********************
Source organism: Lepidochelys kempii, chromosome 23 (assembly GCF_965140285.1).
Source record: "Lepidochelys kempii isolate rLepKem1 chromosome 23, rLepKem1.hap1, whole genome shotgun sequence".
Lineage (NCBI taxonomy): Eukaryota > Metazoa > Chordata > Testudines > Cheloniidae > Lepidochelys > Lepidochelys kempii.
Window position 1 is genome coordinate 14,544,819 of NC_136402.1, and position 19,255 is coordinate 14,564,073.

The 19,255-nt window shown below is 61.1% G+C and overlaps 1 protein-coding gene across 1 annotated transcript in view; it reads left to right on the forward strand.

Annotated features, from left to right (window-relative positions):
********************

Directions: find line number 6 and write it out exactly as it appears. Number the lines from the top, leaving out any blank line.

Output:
Annotated features, from left to right (window-relative positions):